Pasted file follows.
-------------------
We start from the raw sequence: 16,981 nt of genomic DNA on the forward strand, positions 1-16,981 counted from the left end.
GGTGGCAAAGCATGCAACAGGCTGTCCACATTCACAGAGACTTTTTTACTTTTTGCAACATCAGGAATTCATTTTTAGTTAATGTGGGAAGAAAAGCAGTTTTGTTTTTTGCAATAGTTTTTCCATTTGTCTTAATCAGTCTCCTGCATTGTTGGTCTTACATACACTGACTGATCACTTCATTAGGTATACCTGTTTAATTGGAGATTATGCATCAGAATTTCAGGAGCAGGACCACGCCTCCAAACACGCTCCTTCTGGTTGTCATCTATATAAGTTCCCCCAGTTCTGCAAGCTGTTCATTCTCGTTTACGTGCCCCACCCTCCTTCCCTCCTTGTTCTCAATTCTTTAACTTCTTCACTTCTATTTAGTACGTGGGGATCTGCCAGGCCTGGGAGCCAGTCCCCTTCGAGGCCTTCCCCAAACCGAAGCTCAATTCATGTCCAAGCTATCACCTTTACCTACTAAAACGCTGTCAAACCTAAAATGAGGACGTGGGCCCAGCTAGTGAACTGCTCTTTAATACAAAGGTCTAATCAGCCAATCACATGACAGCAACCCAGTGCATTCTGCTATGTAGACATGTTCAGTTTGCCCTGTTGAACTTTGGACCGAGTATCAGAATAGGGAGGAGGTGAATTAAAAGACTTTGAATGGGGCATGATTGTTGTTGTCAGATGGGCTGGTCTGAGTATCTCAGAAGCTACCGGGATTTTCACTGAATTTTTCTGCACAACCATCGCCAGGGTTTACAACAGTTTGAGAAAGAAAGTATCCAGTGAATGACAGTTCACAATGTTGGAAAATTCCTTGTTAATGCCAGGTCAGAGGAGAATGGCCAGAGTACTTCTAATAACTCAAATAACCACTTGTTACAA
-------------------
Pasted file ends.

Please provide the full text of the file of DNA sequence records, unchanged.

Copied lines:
We start from the raw sequence: 16,981 nt of genomic DNA on the forward strand, positions 1-16,981 counted from the left end.
GGTGGCAAAGCATGCAACAGGCTGTCCACATTCACAGAGACTTTTTTACTTTTTGCAACATCAGGAATTCATTTTTAGTTAATGTGGGAAGAAAAGCAGTTTTGTTTTTTGCAATAGTTTTTCCATTTGTCTTAATCAGTCTCCTGCATTGTTGGTCTTACATACACTGACTGATCACTTCATTAGGTATACCTGTTTAATTGGAGATTATGCATCAGAATTTCAGGAGCAGGACCACGCCTCCAAACACGCTCCTTCTGGTTGTCATCTATATAAGTTCCCCCAGTTCTGCAAGCTGTTCATTCTCGTTTACGTGCCCCACCCTCCTTCCCTCCTTGTTCTCAATTCTTTAACTTCTTCACTTCTATTTAGTACGTGGGGATCTGCCAGGCCTGGGAGCCAGTCCCCTTCGAGGCCTTCCCCAAACCGAAGCTCAATTCATGTCCAAGCTATCACCTTTACCTACTAAAACGCTGTCAAACCTAAAATGAGGACGTGGGCCCAGCTAGTGAACTGCTCTTTAATACAAAGGTCTAATCAGCCAATCACATGACAGCAACCCAGTGCATTCTGCTATGTAGACATGTTCAGTTTGCCCTGTTGAACTTTGGACCGAGTATCAGAATAGGGAGGAGGTGAATTAAAAGACTTTGAATGGGGCATGATTGTTGTTGTCAGATGGGCTGGTCTGAGTATCTCAGAAGCTACCGGGATTTTCACTGAATTTTTCTGCACAACCATCGCCAGGGTTTACAACAGTTTGAGAAAGAAAGTATCCAGTGAATGACAGTTCACAATGTTGGAAAATTCCTTGTTAATGCCAGGTCAGAGGAGAATGGCCAGAGTACTTCTAATAACTCAAATAACCACTTGTTACAA